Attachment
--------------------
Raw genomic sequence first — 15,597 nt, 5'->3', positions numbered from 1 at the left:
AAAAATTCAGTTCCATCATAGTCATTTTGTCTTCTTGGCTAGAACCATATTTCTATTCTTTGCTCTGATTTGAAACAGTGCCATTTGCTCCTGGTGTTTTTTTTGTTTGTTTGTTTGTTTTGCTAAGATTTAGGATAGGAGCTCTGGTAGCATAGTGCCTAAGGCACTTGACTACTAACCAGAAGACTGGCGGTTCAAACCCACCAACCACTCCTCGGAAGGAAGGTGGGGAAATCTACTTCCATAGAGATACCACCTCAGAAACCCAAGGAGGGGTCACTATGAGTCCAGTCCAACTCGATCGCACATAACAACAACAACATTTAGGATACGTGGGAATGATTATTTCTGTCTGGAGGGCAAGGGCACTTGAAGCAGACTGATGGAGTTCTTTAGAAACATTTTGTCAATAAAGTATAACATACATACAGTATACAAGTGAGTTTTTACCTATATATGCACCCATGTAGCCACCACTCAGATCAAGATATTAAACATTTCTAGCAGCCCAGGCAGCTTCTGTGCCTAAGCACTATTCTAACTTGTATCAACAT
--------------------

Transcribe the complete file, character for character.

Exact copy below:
Raw genomic sequence first — 15,597 nt, 5'->3', positions numbered from 1 at the left:
AAAAATTCAGTTCCATCATAGTCATTTTGTCTTCTTGGCTAGAACCATATTTCTATTCTTTGCTCTGATTTGAAACAGTGCCATTTGCTCCTGGTGTTTTTTTTGTTTGTTTGTTTGTTTTGCTAAGATTTAGGATAGGAGCTCTGGTAGCATAGTGCCTAAGGCACTTGACTACTAACCAGAAGACTGGCGGTTCAAACCCACCAACCACTCCTCGGAAGGAAGGTGGGGAAATCTACTTCCATAGAGATACCACCTCAGAAACCCAAGGAGGGGTCACTATGAGTCCAGTCCAACTCGATCGCACATAACAACAACAACATTTAGGATACGTGGGAATGATTATTTCTGTCTGGAGGGCAAGGGCACTTGAAGCAGACTGATGGAGTTCTTTAGAAACATTTTGTCAATAAAGTATAACATACATACAGTATACAAGTGAGTTTTTACCTATATATGCACCCATGTAGCCACCACTCAGATCAAGATATTAAACATTTCTAGCAGCCCAGGCAGCTTCTGTGCCTAAGCACTATTCTAACTTGTATCAACAT